Department of Labor, Trade Representative reach agreement with Mexican government to address labor violations at Aguascalientes garment plant
WASHINGTON – The U.S. and Mexico today announced agreement on a course of remediation at the INISA 2000 garment facility in Aguascalientes in response to a petition filed under the U.S.-Mexico-Canada Agreement’s Rapid Response Labor Mechanism.
The Aguascalientes facility is a sewing operation and part of a larger production chain for the manufacture of denim jeans, many of which are exported to the U.S.
The agreement seeks to remedy denial of freedom of association and collective bargaining rights at the INISA 2000 facility, including employer interference in union activities and coercion to compel workers to accept the company’s proposed terms for the collective bargaining agreement.
The agreement requires the company to establish guidelines to prevent employer interference in union affairs and safeguard workers’ ability to exercise their right of association freely. Under the agreement, Mexico commits to provide training and periodic inspections at the facility to monitor the course of remediation’s implementation and INISA 2000’s compliance with Mexican law governing freedom of association and collective bargaining rights.
The course of remediation builds on the agreement successfully negotiated between the company and the union during their sessions with the Aguascalientes Labor Conciliation Center. The agreed upon date for completion of the course of remediation is Nov. 10, 2023.
“Through the Rapid Response mechanism, we have made it clear that companies are expected to respect the representative union and negotiate in real collective bargaining, whether in cases involving the auto sector or like today in the garment sector,” said Deputy Undersecretary for International Affairs Thea Lee. “We applaud the parties for reaching this agreement, and we again recognize the strong collaboration with the government of Mexico in protecting workers’ rights.”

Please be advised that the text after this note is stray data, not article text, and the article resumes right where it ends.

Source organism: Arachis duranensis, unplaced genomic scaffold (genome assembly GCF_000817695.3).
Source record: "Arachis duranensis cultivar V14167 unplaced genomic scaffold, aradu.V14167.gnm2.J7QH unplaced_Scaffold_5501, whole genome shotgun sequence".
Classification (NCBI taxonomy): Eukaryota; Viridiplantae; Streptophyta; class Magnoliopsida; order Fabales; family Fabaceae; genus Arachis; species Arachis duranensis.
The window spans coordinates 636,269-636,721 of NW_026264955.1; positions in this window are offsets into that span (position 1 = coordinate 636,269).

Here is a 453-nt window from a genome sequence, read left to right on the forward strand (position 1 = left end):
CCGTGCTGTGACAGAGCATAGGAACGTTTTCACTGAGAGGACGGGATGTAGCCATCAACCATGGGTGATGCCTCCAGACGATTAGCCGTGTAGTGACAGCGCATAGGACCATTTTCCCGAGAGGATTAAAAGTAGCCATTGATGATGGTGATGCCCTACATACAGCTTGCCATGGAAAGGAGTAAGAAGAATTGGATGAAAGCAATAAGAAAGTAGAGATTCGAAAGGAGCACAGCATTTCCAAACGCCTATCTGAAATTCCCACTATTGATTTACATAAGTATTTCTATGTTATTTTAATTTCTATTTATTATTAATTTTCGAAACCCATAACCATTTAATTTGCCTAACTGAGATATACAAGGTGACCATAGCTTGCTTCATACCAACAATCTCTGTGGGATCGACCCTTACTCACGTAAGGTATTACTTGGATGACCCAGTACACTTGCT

“We will closely monitor this remediation plan to ensure workers at the INISA facility can freely exercise their freedom of association and collective bargaining rights,” said U.S. Trade Ambassador Katherine Tai. “Today’s announcement reflects how continued collaboration between the U.S. and Mexico leads to concrete and effective measures to address existing labor violations and prevent new ones.”
The USMCA Rapid Response Labor Mechanism allows the U.S. to take enforcement action based on the labor situation at an individual factory in Mexico if a facility fails to comply with domestic freedom of association and collective bargaining laws.
The INISA 2000 Aguascalientes facility is part of a wholly owned family business based in Hopkinsville, Kentucky, and established in 1974. Its Mexican facility employs approximately 700 workers.